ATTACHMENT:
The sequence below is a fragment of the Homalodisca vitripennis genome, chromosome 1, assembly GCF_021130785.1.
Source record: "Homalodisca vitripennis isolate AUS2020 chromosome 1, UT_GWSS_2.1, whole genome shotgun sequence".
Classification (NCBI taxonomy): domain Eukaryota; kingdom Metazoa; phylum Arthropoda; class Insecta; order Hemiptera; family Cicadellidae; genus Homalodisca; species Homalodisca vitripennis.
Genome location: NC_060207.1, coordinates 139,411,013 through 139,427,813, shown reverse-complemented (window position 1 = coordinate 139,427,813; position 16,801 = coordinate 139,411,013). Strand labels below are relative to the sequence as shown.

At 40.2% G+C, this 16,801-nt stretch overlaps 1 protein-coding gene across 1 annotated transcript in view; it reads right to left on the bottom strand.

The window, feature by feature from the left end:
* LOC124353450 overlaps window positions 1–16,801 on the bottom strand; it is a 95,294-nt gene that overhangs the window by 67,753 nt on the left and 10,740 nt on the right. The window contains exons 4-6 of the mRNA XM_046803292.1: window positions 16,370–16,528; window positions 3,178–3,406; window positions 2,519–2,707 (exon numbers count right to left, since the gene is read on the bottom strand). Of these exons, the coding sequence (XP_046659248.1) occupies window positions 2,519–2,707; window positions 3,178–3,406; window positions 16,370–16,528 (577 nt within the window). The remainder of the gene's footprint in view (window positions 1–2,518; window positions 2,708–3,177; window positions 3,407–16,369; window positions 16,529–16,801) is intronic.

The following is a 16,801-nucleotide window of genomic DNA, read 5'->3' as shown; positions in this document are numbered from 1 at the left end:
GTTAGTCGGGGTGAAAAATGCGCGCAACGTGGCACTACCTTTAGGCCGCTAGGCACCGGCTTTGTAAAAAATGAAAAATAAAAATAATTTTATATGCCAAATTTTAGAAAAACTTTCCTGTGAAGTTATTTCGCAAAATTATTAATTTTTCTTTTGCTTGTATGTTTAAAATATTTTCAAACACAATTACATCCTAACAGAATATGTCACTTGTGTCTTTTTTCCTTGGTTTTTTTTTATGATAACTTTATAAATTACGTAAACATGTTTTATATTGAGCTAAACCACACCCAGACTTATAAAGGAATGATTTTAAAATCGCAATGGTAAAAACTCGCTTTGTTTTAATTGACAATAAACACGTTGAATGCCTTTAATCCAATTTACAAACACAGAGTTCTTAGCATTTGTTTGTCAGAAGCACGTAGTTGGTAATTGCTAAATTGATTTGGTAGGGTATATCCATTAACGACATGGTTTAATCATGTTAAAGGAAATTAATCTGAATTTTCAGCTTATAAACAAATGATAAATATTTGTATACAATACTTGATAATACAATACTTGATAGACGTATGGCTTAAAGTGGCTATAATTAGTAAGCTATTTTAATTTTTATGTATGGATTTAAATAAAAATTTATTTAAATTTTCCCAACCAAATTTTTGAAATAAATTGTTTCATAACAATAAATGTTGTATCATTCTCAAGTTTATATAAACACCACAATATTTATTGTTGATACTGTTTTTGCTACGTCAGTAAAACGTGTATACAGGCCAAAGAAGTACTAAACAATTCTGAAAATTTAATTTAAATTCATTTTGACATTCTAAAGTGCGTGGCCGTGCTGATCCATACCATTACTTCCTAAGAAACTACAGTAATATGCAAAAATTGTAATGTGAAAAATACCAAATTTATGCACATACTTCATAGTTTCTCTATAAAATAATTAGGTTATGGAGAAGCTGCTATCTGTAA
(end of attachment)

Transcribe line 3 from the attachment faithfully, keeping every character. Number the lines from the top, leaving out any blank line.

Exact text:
Classification (NCBI taxonomy): domain Eukaryota; kingdom Metazoa; phylum Arthropoda; class Insecta; order Hemiptera; family Cicadellidae; genus Homalodisca; species Homalodisca vitripennis.